EyeNet Magazine

Morning Rounds
Sore Eyes and Sick Kidneys
By Jonathan M. Skarie, MD, PhD, Cynthia G. Pan, MD, Annette D. Segura, MD, and Bhavna P. Sheth, MD
Edited by Thomas A. Oetting, MD
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According to the staff at the urgent care facility, Mary Shannon* had nothing more exotic than conjunctivitis. They gave the 13-year-old some antibiotic drops and sent her home. However, the drops did not relieve her symptoms, and her mother brought her to us four days later with bilateral red, painful eyes and photophobia.

Mary’s mother told us that the girl’s ocular discomfort began suddenly in her right eye and by the next day had spread to involve her left eye, which prompted the trip to the urgent care providers.

In addition, she reported that Mary hadn’t been feeling well for some time. The previously healthy girl had been experiencing severe fatigue for six weeks, to the point where she could no longer participate in sports and was falling behind in her schoolwork. Mary’s fatigue was accompanied by frequent low-grade fevers, diffuse myalgias, and arthralgias. As a result, her pediatrician had initiated an extensive workup, resulting in a referral to a nephrologist for newly diagnosed acute renal insufficiency.


We Get a Look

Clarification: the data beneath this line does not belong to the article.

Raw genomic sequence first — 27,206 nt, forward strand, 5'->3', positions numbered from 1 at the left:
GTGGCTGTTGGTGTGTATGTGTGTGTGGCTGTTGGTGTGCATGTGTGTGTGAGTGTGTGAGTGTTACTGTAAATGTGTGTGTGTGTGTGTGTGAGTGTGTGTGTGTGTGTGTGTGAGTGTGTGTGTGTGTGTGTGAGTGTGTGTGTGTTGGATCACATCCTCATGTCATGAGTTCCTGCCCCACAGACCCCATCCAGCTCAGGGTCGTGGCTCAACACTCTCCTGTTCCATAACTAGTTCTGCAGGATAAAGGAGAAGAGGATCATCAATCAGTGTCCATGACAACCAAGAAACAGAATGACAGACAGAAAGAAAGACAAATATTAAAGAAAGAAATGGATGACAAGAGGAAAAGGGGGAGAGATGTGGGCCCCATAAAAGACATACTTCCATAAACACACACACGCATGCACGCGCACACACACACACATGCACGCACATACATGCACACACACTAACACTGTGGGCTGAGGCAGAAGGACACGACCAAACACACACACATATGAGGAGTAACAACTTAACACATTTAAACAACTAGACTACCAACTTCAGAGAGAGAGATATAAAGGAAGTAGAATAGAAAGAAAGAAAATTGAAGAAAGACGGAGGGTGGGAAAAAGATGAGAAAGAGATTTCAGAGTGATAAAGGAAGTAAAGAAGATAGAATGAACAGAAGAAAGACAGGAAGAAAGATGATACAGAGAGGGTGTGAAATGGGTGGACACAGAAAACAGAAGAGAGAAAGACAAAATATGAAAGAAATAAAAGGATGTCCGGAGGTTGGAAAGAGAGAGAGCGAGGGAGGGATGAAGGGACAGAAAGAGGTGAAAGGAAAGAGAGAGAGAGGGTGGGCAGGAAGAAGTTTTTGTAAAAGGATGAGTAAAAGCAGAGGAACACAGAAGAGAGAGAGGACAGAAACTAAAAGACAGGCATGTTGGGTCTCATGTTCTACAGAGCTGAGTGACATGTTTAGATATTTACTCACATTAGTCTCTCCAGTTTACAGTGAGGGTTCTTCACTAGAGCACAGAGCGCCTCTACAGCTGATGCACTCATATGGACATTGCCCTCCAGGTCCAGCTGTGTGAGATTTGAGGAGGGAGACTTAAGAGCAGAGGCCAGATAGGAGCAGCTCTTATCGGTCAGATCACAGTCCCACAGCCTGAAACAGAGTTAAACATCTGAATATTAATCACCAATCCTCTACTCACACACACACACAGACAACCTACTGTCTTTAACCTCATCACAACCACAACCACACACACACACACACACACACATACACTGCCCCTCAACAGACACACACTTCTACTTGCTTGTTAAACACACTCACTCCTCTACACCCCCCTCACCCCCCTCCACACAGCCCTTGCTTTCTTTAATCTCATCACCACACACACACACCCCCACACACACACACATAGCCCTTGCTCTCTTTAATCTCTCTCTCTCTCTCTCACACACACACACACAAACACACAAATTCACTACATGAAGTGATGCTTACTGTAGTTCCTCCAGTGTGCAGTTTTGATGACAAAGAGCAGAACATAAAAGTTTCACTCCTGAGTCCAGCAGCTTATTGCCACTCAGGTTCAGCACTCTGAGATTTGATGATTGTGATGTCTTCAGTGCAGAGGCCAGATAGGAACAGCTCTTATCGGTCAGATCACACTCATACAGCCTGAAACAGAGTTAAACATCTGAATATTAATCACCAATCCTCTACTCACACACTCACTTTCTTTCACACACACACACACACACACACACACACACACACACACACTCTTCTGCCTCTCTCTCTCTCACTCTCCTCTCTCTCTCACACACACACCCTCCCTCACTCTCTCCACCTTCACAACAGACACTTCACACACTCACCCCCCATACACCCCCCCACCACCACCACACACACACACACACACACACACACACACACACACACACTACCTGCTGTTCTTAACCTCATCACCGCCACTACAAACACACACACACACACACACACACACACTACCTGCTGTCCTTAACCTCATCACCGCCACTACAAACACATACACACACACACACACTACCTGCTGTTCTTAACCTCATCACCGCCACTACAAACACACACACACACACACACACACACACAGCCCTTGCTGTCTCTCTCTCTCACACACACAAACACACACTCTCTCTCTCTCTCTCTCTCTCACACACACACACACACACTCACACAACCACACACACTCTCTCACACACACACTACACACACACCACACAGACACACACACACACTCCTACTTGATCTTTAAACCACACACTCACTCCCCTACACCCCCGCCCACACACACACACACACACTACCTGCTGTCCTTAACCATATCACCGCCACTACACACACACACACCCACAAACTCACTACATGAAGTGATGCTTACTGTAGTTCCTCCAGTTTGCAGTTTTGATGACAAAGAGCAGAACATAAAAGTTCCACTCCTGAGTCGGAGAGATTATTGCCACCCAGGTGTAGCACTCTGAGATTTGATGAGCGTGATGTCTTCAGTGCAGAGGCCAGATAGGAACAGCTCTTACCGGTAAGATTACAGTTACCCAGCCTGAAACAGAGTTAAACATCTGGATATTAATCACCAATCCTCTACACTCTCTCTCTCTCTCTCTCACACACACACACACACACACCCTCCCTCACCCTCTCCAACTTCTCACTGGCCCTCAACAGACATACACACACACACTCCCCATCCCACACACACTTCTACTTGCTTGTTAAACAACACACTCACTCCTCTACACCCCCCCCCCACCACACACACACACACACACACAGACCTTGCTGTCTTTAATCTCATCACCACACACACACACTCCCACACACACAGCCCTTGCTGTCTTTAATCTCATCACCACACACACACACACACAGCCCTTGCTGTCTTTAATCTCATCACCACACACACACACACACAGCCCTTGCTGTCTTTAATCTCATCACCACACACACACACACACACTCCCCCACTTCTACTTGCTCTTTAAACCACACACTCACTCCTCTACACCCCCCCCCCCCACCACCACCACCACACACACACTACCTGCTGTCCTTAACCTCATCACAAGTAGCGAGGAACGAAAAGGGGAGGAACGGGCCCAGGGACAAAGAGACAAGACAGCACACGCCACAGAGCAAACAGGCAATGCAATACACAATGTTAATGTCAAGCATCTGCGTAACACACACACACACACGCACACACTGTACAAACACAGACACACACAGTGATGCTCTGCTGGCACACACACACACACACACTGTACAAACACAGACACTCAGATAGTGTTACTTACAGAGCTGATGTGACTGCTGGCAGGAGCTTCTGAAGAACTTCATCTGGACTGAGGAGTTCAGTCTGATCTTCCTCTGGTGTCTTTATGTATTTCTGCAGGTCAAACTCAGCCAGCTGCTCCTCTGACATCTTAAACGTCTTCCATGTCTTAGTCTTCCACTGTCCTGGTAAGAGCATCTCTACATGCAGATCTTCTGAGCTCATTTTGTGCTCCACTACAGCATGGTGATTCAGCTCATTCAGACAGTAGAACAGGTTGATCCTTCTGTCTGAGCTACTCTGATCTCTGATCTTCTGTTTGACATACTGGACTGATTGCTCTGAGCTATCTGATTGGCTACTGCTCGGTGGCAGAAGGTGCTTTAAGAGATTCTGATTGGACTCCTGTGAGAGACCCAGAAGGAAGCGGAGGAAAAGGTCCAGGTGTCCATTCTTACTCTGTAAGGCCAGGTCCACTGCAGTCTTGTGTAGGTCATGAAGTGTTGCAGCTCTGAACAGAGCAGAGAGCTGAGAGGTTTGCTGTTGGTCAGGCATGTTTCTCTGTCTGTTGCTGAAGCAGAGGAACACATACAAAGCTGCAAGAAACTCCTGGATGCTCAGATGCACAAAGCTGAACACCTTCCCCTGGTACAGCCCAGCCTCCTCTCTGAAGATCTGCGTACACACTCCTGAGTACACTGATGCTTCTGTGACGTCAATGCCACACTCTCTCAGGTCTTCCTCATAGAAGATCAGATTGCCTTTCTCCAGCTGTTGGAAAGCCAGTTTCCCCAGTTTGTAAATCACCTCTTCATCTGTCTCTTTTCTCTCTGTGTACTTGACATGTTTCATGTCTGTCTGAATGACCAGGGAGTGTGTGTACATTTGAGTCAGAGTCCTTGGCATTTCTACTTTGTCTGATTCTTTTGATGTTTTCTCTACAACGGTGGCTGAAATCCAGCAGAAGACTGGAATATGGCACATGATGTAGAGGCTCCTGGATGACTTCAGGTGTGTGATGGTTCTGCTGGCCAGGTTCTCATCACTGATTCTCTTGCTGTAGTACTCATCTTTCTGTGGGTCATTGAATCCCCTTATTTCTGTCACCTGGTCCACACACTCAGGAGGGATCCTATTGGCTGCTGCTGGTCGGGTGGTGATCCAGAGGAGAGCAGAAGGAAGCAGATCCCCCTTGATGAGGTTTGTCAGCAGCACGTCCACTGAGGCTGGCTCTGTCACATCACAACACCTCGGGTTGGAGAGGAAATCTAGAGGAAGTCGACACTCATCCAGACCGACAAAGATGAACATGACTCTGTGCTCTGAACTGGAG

When we examined her, Mary had readily apparent photophobia but normal visual acuity, color vision, and stereopsis in both eyes. Her pupils reacted normally to light and there was no relative afferent pupillary defect, and her intraocular pressures were within normal limits.

The slit-lamp examination revealed that she had conjunctival injection without chemosis (left greater than right). Both corneas showed 1 to 2+ inferior stellate keratic precipitates but were otherwise normal. There were 2+ cells and mild flare in both eyes (with the left slightly worse than the right). No posterior synechiae were observed. The remainder of the exam, including a dilated fundus exam, was normal.


The Next Step

Mary clearly had acute-onset, bilateral anterior uveitis, and we immediately started her on topical steroids and cycloplegic agents. However, the underlying cause for her uveitis was not as apparent.

As part of the initial workup, Mary’s pediatrician had ordered a number of laboratory tests (complete blood count, electrolyte, thyroid, monospot, rapid strep, Lyme antibody, cytomegalovirus, Epstein-Barr virus, antinuclear antibody, C3 and C4 complement, and antistreptococcal antibody). The results for these tests were within normal limits. However, we noted that her serum creatinine was elevated at 1.28 mg/dL. In addition, a kidney ultrasound that had been ordered at that time revealed abnormal renal function.